The residents and their businesses to the Northern part of Kenya are finally breathing with a sigh of relief, thanks to the ongoing construction of the South Sudan Link Road.
The 338 Kilometre road project is one of the Government’s biggest infrastructural intervention geared towards regional integration with the North, through South Sudan.
This road, which is part of the East Africa Regional Transport, Trade and Development Facilitation Project, is a grand achievement birthed by a partnership between the Government of Kenya and the World Bank.
Today, the North is beaming with a tinge of freshness of a road that has left both the local and the international community talking. Those who enjoy road trips, the South Sudan Link Road should be at the very top of that priority list. The road which majorly cuts through Turkana County, serves the fresh image of dark tarmac slicing through the arid plains of the County, carrying with it hope for a better future for the people of Turkana and Kenya as a whole.
Motorists are treated to a sample of unique workmanship on this road at the Kainuk Bridge. The new bridge that towers over the old bridge right next to it, was a much-needed intervention at a section of the road that rendered the County of Turkana and the Northern part of Kenya inaccessible. One would not have to dig far into the archives to uncover the horror that the absence this bridge posed to the region. Had it not been the intervention on this section of the road, the South Sudan Link Road project, which begins in Lokichar and ends in Nakodok, would have been in vain.
In Lokichar town, there is evidence of a revived North; matatus ferrying people to Lodwar, Kakuma and back. In retrospect, this is almost a miracle to behold. Prior to the road works, these areas were riddled with banditry, full of thugs who often took advantage of the poor road condition to terroriser travellers. The County Commissioner of Turkana County, Muthama Wambua, concedes that previously, there was an average of two vehicles attacked in a day. Today, he says, for more than a year, there has not been a single attack.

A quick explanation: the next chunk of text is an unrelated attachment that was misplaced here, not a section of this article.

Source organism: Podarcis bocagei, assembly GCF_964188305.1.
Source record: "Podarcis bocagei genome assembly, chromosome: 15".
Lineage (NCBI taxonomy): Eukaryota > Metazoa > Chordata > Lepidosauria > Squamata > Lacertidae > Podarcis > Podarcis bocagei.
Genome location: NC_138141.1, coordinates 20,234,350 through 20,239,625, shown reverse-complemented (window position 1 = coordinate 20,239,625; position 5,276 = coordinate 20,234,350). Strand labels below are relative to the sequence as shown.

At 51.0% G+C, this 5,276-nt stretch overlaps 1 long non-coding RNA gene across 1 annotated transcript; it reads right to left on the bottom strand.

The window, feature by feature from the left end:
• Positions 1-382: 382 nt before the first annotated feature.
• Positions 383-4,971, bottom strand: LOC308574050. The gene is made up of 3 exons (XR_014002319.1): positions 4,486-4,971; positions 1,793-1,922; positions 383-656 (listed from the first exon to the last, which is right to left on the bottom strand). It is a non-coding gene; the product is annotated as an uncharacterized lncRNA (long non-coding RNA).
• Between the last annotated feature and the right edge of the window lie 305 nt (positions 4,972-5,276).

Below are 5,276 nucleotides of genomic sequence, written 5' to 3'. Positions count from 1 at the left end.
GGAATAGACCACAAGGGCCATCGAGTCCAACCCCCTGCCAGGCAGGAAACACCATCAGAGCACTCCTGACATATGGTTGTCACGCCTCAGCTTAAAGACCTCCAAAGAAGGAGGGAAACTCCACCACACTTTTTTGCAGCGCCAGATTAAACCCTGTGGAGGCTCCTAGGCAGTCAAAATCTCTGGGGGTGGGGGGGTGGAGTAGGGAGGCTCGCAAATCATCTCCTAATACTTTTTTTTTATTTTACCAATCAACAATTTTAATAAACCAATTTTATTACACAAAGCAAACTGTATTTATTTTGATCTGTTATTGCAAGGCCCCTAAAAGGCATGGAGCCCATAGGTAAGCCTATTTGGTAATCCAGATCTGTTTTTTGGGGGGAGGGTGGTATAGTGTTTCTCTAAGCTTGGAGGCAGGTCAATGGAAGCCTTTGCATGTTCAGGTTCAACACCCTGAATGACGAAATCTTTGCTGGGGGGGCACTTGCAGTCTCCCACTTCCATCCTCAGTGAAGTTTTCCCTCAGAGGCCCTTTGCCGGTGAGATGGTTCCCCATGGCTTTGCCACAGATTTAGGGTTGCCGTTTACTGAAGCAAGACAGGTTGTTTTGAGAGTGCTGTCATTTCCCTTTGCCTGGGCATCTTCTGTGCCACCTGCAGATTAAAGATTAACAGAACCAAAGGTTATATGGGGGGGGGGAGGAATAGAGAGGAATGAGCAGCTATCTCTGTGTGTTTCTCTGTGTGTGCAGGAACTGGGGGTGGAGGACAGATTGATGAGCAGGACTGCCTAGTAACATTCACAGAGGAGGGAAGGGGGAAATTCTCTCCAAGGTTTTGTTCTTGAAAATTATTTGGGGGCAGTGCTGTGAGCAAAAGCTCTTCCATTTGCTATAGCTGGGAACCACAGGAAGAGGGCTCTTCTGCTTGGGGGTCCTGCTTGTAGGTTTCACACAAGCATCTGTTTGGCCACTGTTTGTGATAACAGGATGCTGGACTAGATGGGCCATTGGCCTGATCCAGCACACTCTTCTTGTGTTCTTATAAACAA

If you have not been to Lodwar town, brace yourself for a pleasant experience. Right at the edge of the town as you drive in, is Turkana University. Perhaps a symbol of hope for a solid future. On the horizon are pointy hills piercing into the sky ushering in the aeroplanes landing in Lodwar airport. In short, Lodwar is a big deal!
The journey From Lodwar to Lokitaung’, especially by road, is characterized by a flawless drive that treats incomers to the expansive plains of Turkana. The expansive dry plains may be deceptive, and this is indicated by the numerous bridge structures which facilitate the heavy drainage needs in the region. Out of the initial two major bridge structures that were along this road, a total of 33 major bridges will now be used along the road.
If Lodwar town surprises you, Kakuma will knock you flat on your back. Kakuma is a vibrant town showing all the signs of evolving into a city. Retailers and wholesalers sprawl all over the town with trucks ferrying goods, telling of the economic potential that is in Kakuma. These developments may seem ordinary elsewhere but are truly a miracle for a region that was almost inaccessible less than a decade ago. Talk of the role of infrastructure in economic development, and the North is a solid example.